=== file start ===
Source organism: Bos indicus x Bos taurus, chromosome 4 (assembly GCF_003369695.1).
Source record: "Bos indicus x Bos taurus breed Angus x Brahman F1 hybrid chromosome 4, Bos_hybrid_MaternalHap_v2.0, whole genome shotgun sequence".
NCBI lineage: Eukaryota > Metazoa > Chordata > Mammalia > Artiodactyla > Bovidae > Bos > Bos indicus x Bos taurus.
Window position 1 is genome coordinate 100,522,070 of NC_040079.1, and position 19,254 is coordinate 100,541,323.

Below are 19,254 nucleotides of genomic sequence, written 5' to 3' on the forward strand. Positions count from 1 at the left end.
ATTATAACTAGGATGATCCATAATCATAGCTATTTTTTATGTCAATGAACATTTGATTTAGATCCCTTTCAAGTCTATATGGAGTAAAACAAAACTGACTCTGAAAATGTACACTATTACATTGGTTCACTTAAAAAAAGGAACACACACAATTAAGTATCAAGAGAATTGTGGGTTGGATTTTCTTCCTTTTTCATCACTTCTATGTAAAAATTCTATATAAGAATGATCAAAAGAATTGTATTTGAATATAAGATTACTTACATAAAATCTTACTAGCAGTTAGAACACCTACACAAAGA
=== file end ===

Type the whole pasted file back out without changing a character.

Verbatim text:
Source organism: Bos indicus x Bos taurus, chromosome 4 (assembly GCF_003369695.1).
Source record: "Bos indicus x Bos taurus breed Angus x Brahman F1 hybrid chromosome 4, Bos_hybrid_MaternalHap_v2.0, whole genome shotgun sequence".
NCBI lineage: Eukaryota > Metazoa > Chordata > Mammalia > Artiodactyla > Bovidae > Bos > Bos indicus x Bos taurus.
Window position 1 is genome coordinate 100,522,070 of NC_040079.1, and position 19,254 is coordinate 100,541,323.

Below are 19,254 nucleotides of genomic sequence, written 5' to 3' on the forward strand. Positions count from 1 at the left end.
ATTATAACTAGGATGATCCATAATCATAGCTATTTTTTATGTCAATGAACATTTGATTTAGATCCCTTTCAAGTCTATATGGAGTAAAACAAAACTGACTCTGAAAATGTACACTATTACATTGGTTCACTTAAAAAAAGGAACACACACAATTAAGTATCAAGAGAATTGTGGGTTGGATTTTCTTCCTTTTTCATCACTTCTATGTAAAAATTCTATATAAGAATGATCAAAAGAATTGTATTTGAATATAAGATTACTTACATAAAATCTTACTAGCAGTTAGAACACCTACACAAAGA